Check our pick of goggles if you're into racing or competitions.
An important characteristic about the right fit is how the goggles shape to your eye socket. If they aren't able to suction, they can leak or even fall off. Make sure there are no gaps. Remember that the strap sometimes affects the fit of the goggle in a big way. We've seen plenty of cases where people get frustrated even before trying to adjust the strap of their goggles.
Here's a quick way how you can test the fit of your goggle - Make sure they're a tight fit so water does not enter. Before you buy swimming goggles, place it on your face without the strap and check if the goggles stay in place with a suction for atleast a second.
Then put the goggles on with a strap and ensure the fit is comfortable.Areas of focus are the nose bridge and the eyes. Make sure the fit is tight.
If the goggles create suction and stay in place, they are the right size. If not, try another size.
The swimming goggles of Nabaji come in 3 sizes, S, L and one size.
Size S is for children or adults with small faces.
Size L is for Children or Adults with bigger faces.
One size goggles are designed to adapt to all face sizes.
The colour of your lenses must be adapted to where you swim. Remember, the colour is not only for aesthetics, they also serve a function. Your choice of colour should depend on the lighting conditions of the pool you swim in or how strong/weak natural light outdoors is. A lot of colourful ones are primarily for indoor use, but some darker shades like blue, grey or black certainly help cut down on the sun’s glare. The lens should ideally improve your vision depending on whether you are swimming indoors or outdoors, in bright light or low light.
Today there's a variety of lenses that are available. Tinted and mirrored goggles help to shade your eyes when you're swimming in bright light but when you're swimming in indoor pools, the colour doesn't matter as much.
If you're swimming in areas of low brightness. Where the pool is rather dark and poorly lit. These lens are closer to clear lenses which provide natural light and should be preferred choice in low-light conditions as it provides accurate vision. They are also suitable for overcast conditions where maximum visibility is required.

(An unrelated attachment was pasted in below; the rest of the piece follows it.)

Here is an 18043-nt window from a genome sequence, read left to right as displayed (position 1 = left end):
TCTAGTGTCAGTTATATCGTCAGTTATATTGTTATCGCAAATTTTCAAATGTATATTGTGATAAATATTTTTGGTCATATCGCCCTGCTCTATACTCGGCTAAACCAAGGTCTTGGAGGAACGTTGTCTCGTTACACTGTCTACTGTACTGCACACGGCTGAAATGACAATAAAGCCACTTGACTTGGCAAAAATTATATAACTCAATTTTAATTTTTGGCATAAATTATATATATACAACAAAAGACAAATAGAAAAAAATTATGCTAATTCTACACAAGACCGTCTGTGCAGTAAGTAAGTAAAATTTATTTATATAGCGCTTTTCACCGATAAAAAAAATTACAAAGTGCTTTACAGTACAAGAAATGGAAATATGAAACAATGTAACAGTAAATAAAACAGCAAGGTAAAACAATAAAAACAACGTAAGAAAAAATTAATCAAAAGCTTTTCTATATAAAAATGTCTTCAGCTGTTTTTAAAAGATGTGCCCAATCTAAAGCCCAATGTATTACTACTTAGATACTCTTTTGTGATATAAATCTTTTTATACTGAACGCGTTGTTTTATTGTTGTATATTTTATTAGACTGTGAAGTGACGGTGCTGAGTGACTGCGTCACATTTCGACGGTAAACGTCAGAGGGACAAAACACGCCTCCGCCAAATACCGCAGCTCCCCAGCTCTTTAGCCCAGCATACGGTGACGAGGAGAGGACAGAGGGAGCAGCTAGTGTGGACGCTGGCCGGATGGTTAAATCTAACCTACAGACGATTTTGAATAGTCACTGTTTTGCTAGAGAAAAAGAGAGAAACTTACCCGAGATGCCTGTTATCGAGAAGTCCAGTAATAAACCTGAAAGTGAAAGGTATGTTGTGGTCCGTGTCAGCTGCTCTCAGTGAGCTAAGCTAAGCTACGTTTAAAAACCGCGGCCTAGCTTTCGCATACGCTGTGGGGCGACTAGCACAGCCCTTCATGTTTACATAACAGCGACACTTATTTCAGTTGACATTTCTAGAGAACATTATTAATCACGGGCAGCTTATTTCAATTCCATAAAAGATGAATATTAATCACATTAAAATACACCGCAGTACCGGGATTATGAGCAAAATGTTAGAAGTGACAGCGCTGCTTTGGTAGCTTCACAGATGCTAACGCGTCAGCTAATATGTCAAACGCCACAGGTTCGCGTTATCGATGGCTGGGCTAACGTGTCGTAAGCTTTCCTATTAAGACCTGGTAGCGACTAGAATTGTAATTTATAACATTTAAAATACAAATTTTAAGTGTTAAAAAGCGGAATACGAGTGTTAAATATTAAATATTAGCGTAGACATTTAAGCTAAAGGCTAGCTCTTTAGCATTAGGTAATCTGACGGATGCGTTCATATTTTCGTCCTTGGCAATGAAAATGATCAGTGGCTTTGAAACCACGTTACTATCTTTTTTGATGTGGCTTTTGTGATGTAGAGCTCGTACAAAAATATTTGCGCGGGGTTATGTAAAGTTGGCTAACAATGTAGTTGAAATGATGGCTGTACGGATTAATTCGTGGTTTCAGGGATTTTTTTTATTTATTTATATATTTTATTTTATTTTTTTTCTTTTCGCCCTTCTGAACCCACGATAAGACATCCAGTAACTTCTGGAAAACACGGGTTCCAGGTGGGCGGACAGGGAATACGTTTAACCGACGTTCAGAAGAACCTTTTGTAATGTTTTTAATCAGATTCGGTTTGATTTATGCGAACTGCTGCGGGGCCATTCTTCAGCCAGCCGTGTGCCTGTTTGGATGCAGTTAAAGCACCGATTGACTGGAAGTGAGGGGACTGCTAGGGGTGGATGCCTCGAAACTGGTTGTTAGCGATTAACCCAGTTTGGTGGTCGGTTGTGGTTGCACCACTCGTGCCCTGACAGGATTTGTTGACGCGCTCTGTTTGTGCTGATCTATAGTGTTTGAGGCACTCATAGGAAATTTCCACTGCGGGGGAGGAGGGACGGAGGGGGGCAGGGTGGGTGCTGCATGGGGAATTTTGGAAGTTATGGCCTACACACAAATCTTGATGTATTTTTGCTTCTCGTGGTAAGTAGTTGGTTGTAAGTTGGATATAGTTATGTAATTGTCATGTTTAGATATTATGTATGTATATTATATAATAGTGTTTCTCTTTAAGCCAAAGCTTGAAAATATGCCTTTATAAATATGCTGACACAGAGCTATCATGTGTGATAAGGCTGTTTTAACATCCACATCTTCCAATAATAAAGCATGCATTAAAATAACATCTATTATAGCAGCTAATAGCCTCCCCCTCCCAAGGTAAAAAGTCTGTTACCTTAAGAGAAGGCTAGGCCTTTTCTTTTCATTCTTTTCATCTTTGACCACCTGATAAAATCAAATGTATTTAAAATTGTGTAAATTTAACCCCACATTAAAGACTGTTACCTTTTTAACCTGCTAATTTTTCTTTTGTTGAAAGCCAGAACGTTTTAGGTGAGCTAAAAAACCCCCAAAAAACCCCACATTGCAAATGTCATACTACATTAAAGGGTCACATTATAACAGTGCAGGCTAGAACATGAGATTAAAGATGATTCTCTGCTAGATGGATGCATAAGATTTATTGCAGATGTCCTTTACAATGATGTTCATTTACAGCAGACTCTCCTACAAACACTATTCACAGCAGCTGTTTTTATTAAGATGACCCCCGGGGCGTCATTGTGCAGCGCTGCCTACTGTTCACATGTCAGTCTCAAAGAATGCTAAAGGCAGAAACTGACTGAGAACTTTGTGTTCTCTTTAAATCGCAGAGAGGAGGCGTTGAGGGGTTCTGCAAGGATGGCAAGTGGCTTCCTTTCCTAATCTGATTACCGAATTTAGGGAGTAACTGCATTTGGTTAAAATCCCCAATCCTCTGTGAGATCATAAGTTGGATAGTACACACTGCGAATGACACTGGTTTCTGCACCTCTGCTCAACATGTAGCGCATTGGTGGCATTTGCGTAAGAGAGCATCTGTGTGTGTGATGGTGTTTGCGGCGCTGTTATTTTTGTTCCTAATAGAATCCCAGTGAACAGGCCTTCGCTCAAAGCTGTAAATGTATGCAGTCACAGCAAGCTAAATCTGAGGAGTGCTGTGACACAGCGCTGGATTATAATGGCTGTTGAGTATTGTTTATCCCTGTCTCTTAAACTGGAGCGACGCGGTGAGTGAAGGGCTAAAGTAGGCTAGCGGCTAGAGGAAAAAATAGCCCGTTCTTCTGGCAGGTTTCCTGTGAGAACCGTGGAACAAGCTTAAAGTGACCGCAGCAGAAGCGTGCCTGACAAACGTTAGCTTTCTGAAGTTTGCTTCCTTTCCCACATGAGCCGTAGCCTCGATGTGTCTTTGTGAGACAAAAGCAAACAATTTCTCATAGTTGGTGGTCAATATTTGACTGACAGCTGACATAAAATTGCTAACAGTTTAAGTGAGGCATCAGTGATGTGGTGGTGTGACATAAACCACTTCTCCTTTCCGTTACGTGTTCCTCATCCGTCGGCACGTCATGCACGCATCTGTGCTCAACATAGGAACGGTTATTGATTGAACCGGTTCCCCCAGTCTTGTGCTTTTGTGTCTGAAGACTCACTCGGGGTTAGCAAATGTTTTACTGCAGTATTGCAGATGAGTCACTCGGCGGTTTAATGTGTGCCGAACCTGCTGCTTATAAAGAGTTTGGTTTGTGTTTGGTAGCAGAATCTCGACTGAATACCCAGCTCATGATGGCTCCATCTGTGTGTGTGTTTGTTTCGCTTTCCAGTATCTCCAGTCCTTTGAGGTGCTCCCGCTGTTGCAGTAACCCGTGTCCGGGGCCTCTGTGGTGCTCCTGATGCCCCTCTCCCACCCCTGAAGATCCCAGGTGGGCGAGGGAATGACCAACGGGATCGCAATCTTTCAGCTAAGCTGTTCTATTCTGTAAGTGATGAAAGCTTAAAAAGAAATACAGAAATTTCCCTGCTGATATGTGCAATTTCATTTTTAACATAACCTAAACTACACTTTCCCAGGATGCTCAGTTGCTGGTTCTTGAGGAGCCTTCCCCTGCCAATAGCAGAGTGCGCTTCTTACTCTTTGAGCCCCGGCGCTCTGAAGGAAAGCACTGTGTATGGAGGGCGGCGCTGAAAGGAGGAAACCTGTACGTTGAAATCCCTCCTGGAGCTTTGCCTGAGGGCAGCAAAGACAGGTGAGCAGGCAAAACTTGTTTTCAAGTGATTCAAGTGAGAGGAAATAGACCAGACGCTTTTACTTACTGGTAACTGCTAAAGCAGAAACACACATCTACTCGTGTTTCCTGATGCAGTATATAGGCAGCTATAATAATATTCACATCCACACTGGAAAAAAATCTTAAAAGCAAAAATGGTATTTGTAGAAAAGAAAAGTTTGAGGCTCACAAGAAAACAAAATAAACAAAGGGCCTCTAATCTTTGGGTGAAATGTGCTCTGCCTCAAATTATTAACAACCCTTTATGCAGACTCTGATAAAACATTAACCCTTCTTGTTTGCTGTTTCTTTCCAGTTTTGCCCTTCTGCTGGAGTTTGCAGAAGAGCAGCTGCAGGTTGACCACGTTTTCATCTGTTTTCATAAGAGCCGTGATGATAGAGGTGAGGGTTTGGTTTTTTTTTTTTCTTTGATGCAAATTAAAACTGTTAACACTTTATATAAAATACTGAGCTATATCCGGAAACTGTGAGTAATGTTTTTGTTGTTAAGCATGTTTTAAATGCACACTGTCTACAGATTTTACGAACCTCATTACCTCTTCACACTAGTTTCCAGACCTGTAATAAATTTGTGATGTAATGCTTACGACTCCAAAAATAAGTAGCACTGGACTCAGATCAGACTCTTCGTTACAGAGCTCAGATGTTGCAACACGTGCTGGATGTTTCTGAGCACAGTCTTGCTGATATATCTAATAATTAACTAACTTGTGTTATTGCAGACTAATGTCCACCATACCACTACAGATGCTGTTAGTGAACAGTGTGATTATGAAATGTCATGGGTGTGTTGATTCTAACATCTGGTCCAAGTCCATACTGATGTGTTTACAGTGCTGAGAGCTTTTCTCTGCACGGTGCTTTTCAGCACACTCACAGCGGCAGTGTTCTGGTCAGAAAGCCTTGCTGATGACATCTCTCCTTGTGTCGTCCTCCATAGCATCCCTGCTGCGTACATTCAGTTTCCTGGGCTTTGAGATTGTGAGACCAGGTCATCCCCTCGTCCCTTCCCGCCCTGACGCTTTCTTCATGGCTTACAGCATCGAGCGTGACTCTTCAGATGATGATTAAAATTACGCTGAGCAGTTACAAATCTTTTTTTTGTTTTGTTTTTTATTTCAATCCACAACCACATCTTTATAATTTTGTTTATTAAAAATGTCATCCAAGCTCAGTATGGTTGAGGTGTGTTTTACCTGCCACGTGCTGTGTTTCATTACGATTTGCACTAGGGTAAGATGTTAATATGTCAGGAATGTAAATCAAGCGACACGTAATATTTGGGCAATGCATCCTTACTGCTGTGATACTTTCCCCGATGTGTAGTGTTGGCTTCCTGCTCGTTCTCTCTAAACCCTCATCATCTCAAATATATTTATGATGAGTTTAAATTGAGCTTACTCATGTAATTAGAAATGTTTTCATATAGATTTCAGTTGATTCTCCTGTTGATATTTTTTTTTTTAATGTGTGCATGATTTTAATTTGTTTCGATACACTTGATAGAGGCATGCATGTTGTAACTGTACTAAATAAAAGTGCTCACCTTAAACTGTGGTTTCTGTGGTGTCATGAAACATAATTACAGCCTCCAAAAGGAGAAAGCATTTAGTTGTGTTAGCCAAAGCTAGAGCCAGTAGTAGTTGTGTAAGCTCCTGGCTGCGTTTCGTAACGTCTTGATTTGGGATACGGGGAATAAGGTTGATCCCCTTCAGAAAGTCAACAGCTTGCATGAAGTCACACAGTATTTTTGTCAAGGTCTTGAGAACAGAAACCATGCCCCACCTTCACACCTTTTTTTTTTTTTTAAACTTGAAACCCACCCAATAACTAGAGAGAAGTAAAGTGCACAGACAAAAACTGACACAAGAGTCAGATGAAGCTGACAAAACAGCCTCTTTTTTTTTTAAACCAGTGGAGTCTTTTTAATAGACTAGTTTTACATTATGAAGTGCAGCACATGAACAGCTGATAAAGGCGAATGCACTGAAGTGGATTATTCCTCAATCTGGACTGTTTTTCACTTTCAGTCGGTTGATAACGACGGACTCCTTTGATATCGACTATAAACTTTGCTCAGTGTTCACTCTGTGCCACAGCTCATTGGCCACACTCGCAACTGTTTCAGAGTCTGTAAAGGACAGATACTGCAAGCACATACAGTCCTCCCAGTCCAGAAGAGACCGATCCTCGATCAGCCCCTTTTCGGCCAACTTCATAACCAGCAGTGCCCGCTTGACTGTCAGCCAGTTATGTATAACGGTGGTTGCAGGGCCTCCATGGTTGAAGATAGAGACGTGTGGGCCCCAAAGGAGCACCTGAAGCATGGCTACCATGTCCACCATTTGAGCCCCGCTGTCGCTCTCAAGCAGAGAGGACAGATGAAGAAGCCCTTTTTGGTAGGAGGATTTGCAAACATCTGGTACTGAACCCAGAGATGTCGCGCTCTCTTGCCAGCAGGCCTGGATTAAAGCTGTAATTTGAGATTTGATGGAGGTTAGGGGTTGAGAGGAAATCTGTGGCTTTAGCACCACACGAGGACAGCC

If you swim outdoors or in a pool with bright lighting. It's ideal in sunny conditions as it reduces glare and reflection of the sun. If you swim at noon practice every day, you might consider these goggles. What's better than having a pair of sunglasses in the water without the fear of losing them and also being able to see underwater. Moreover, mirror lenses are often used for competitions as they prevent opponents from being able to see your eyes.
If you're swimming in areas with average brightness, these could be a good choice. These lenses react to the light and automatically adjust to changing light conditions. They darken in bright light and becoming lighter in low light. They are ideal for outdoor swimming and even open water when the sun is unpredictable, going in and out. These lens are also very good for your eyes reducing eye fatigue. A lot of open water swimmers and triathletes prefer photo-chromatic lenses.
Hope this guide has helped answering your questions on how to choose swimming goggles. Now it's time to get the best fit off the rack and hit the pool.